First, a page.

Sometimes discrimination is systemic. Sometimes it’s emotional. And sometimes, it’s made of brick and mortar. The Eight Mile Wall in Detroit, also known as the Birwood Wall and the Wailing Wall, was built in 1941 to separate Black and white residents in what is now known as the Wyoming neighborhood.
Erin Einhorn is an NBC News national reporter based in Detroit. She recently teamed up with Olivia Lewis, a reporter and editor for the local nonprofit newsroom Bridge Detroit to outline the creation of this half-mile-long wall, financed by one of the city’s most prominent families, and its impact on Detroit residents.
One of those residents is Rose McKinney-James, a clean energy consultant. She’s based in Las Vegas now, but grew up in Detroit. Rose’s grandmother, Burniece Avery, was a community activist who fought against the wall and other forms housing discrimination.
And they spoke with Teresa Moon, a retired city employee and long-time resident of the Eight Mile neighborhood. Teresa grew up with the wall literally in her backyard, and is now one of the neighborhood’s biggest cheerleaders.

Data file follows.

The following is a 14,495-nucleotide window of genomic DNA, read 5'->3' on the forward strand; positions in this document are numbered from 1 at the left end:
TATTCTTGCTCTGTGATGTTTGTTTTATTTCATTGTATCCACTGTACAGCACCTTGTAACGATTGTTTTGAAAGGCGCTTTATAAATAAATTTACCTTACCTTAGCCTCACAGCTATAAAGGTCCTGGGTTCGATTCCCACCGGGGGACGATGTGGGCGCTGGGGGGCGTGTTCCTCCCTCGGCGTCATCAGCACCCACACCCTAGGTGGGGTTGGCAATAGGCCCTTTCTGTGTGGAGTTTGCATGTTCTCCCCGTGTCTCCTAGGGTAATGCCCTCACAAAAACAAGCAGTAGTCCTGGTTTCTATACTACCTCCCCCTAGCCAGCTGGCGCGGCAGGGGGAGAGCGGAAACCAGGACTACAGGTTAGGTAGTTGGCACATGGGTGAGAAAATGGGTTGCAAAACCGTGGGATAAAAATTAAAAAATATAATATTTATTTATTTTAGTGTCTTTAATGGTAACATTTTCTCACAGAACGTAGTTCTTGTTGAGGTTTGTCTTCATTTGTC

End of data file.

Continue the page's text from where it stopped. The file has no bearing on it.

Trymaine Lee sits down with Erin and Olivia to learn about the history of the Eight Mile Wall. And he speaks with Rose and Teresa about the legacy the wall left on their families.
For a transcript, please visit https://www.msnbc.com/intoamerica.
Thoughts? Feedback? Story ideas? Write to us at [email protected]
Further Reading and Viewing:
- Read the NBC News special report by Erin Einhorn and Olivia Lewis: Built to keep Black from white
- Documentary: A Detroit neighborhood stands in the shadow of a segregation wall built 80 years ago
This is a show about politics, about policy, and the power both have over the lives of the American people. It sheds light on the candidates and the president they are running to unseat. It connects the dots between policies and voters across the political spectrum. Hosted by Trymaine Lee. Featuring the journalists of NBC News. This is how America sounds. This is Into America.